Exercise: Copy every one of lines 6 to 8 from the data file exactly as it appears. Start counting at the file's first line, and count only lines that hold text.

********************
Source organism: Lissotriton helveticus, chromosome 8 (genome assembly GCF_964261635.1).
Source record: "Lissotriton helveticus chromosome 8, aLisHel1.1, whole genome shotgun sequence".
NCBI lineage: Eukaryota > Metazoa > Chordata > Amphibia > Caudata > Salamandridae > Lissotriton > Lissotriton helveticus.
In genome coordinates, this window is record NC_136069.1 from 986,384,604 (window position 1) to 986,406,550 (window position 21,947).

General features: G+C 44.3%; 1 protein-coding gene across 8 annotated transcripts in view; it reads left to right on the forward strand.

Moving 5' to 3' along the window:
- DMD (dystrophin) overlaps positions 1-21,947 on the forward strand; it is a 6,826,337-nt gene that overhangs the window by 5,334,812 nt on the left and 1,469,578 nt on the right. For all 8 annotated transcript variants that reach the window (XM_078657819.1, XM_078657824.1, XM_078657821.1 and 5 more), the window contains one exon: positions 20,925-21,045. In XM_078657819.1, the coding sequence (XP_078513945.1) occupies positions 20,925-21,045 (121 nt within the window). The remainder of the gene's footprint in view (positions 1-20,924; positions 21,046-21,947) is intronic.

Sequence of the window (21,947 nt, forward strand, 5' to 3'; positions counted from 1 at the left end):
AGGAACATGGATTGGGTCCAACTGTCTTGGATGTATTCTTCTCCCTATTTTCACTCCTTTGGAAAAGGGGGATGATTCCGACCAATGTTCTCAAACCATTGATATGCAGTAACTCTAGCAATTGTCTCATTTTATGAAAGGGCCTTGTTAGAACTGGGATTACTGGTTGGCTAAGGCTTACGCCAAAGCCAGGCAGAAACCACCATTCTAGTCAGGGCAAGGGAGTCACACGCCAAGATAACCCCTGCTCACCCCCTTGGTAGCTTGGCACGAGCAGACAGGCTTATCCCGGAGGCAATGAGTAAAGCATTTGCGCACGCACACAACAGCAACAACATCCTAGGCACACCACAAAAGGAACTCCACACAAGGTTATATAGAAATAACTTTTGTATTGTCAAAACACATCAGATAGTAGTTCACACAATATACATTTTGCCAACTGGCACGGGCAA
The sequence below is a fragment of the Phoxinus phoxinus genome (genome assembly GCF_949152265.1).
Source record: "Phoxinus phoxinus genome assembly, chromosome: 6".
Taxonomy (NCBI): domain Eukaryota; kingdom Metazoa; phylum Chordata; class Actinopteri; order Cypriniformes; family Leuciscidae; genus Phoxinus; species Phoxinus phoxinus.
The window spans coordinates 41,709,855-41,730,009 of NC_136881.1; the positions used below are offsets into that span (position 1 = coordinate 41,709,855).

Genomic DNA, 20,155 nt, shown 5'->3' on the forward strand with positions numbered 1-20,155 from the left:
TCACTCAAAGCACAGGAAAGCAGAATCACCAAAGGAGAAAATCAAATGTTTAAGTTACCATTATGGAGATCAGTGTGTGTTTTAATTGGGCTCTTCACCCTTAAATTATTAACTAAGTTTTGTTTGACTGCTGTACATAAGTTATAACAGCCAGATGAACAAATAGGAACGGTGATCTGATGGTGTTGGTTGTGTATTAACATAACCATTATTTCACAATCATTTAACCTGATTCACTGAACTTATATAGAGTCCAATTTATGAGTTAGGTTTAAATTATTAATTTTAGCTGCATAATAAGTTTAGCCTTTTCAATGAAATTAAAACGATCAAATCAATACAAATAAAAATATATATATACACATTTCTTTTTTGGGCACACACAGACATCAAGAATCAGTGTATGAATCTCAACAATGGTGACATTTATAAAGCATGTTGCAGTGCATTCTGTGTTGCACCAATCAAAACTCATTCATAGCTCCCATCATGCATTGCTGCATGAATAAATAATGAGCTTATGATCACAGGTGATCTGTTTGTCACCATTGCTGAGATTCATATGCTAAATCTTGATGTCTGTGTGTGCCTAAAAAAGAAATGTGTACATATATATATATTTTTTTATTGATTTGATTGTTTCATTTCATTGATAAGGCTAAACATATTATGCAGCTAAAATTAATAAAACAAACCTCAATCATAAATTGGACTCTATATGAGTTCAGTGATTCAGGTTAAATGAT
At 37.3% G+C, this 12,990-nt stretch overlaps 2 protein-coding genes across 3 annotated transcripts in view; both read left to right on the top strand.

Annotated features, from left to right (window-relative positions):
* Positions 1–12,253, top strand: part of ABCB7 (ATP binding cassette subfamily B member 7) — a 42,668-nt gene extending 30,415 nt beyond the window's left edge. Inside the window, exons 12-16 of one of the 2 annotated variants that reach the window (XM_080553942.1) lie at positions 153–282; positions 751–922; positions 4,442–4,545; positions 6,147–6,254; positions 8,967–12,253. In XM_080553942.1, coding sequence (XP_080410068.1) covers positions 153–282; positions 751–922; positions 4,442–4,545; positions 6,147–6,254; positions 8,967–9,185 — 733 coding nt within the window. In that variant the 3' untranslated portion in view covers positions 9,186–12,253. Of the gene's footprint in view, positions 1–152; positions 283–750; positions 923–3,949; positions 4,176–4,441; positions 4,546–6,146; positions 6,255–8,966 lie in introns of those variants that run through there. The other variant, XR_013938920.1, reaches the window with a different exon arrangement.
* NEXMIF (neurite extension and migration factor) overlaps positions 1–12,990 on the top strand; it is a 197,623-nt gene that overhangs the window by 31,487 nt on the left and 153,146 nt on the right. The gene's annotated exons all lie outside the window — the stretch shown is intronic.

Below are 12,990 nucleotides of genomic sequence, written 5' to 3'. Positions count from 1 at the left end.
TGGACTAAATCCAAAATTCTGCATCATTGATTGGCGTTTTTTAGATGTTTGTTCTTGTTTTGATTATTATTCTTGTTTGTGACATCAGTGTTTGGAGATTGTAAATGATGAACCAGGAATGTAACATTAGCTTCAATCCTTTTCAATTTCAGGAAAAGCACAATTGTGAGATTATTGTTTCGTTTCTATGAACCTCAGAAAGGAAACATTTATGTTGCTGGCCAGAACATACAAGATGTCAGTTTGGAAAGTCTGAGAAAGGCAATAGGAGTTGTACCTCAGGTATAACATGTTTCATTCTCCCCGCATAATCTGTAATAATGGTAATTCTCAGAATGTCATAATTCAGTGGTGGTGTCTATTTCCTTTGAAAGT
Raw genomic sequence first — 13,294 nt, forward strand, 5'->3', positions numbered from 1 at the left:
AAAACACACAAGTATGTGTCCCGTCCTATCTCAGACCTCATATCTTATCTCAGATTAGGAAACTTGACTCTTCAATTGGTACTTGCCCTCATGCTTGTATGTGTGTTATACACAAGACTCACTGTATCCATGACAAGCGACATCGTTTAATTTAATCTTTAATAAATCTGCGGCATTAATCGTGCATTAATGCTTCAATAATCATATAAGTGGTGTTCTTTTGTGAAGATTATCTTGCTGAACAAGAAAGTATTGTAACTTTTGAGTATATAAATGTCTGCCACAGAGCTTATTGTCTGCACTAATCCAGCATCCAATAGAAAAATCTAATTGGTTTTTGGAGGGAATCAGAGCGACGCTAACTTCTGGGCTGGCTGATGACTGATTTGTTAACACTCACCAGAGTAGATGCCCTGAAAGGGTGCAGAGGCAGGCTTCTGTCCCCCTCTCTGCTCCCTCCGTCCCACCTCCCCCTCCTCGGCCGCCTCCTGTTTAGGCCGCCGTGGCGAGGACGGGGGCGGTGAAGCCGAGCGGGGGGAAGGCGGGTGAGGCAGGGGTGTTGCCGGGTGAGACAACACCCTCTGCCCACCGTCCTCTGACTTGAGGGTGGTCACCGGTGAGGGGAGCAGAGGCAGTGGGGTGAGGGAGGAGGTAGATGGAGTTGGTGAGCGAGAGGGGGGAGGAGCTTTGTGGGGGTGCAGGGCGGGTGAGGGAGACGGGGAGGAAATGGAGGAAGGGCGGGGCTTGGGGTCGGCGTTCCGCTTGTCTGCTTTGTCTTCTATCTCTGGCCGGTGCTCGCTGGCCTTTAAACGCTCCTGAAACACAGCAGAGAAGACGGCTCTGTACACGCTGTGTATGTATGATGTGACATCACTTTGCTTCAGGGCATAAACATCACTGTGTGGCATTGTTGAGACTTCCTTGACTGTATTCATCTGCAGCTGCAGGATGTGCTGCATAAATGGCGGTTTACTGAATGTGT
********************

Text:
Moving 5' to 3' along the window:
- DMD (dystrophin) overlaps positions 1-21,947 on the forward strand; it is a 6,826,337-nt gene that overhangs the window by 5,334,812 nt on the left and 1,469,578 nt on the right. For all 8 annotated transcript variants that reach the window (XM_078657819.1, XM_078657824.1, XM_078657821.1 and 5 more), the window contains one exon: positions 20,925-21,045. In XM_078657819.1, the coding sequence (XP_078513945.1) occupies positions 20,925-21,045 (121 nt within the window). The remainder of the gene's footprint in view (positions 1-20,924; positions 21,046-21,947) is intronic.

Sequence of the window (21,947 nt, forward strand, 5' to 3'; positions counted from 1 at the left end):